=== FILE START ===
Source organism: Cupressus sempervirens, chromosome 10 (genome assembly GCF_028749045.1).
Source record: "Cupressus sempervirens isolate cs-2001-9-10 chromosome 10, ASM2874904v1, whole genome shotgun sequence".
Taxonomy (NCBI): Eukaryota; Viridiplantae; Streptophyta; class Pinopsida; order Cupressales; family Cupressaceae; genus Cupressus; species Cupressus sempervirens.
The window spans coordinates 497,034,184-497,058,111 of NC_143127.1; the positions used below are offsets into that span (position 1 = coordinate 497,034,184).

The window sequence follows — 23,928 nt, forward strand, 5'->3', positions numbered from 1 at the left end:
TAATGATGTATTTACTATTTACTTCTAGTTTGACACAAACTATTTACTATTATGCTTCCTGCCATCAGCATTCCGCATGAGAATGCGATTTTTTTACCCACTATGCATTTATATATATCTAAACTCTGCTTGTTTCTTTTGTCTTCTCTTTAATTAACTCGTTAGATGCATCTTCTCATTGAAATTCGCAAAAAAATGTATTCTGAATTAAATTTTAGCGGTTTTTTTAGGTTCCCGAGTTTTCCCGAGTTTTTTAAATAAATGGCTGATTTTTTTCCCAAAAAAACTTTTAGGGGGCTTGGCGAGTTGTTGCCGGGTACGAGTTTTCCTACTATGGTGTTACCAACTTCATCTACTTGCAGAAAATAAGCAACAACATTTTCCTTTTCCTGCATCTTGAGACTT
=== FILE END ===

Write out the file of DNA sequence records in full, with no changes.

Source organism: Cupressus sempervirens, chromosome 10 (genome assembly GCF_028749045.1).
Source record: "Cupressus sempervirens isolate cs-2001-9-10 chromosome 10, ASM2874904v1, whole genome shotgun sequence".
Taxonomy (NCBI): Eukaryota; Viridiplantae; Streptophyta; class Pinopsida; order Cupressales; family Cupressaceae; genus Cupressus; species Cupressus sempervirens.
The window spans coordinates 497,034,184-497,058,111 of NC_143127.1; the positions used below are offsets into that span (position 1 = coordinate 497,034,184).

The window sequence follows — 23,928 nt, forward strand, 5'->3', positions numbered from 1 at the left end:
TAATGATGTATTTACTATTTACTTCTAGTTTGACACAAACTATTTACTATTATGCTTCCTGCCATCAGCATTCCGCATGAGAATGCGATTTTTTTACCCACTATGCATTTATATATATCTAAACTCTGCTTGTTTCTTTTGTCTTCTCTTTAATTAACTCGTTAGATGCATCTTCTCATTGAAATTCGCAAAAAAATGTATTCTGAATTAAATTTTAGCGGTTTTTTTAGGTTCCCGAGTTTTCCCGAGTTTTTTAAATAAATGGCTGATTTTTTTCCCAAAAAAACTTTTAGGGGGCTTGGCGAGTTGTTGCCGGGTACGAGTTTTCCTACTATGGTGTTACCAACTTCATCTACTTGCAGAAAATAAGCAACAACATTTTCCTTTTCCTGCATCTTGAGACTT